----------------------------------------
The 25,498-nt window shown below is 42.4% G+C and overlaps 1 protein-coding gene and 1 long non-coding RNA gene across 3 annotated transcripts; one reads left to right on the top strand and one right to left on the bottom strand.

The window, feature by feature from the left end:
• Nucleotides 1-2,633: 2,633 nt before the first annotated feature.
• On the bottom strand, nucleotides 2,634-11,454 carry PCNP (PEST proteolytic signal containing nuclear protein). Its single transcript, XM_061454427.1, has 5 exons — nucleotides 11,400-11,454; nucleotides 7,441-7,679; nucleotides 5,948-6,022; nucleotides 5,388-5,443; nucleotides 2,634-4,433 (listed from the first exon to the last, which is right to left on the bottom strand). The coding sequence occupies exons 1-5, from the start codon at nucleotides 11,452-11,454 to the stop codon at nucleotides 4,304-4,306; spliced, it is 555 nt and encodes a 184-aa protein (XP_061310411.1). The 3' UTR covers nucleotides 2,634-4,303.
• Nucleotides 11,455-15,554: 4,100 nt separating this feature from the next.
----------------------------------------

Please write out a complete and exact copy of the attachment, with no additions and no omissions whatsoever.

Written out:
The 25,498-nt window shown below is 42.4% G+C and overlaps 1 protein-coding gene and 1 long non-coding RNA gene across 3 annotated transcripts; one reads left to right on the top strand and one right to left on the bottom strand.

The window, feature by feature from the left end:
• Nucleotides 1-2,633: 2,633 nt before the first annotated feature.
• On the bottom strand, nucleotides 2,634-11,454 carry PCNP (PEST proteolytic signal containing nuclear protein). Its single transcript, XM_061454427.1, has 5 exons — nucleotides 11,400-11,454; nucleotides 7,441-7,679; nucleotides 5,948-6,022; nucleotides 5,388-5,443; nucleotides 2,634-4,433 (listed from the first exon to the last, which is right to left on the bottom strand). The coding sequence occupies exons 1-5, from the start codon at nucleotides 11,452-11,454 to the stop codon at nucleotides 4,304-4,306; spliced, it is 555 nt and encodes a 184-aa protein (XP_061310411.1). The 3' UTR covers nucleotides 2,634-4,303.
• Nucleotides 11,455-15,554: 4,100 nt separating this feature from the next.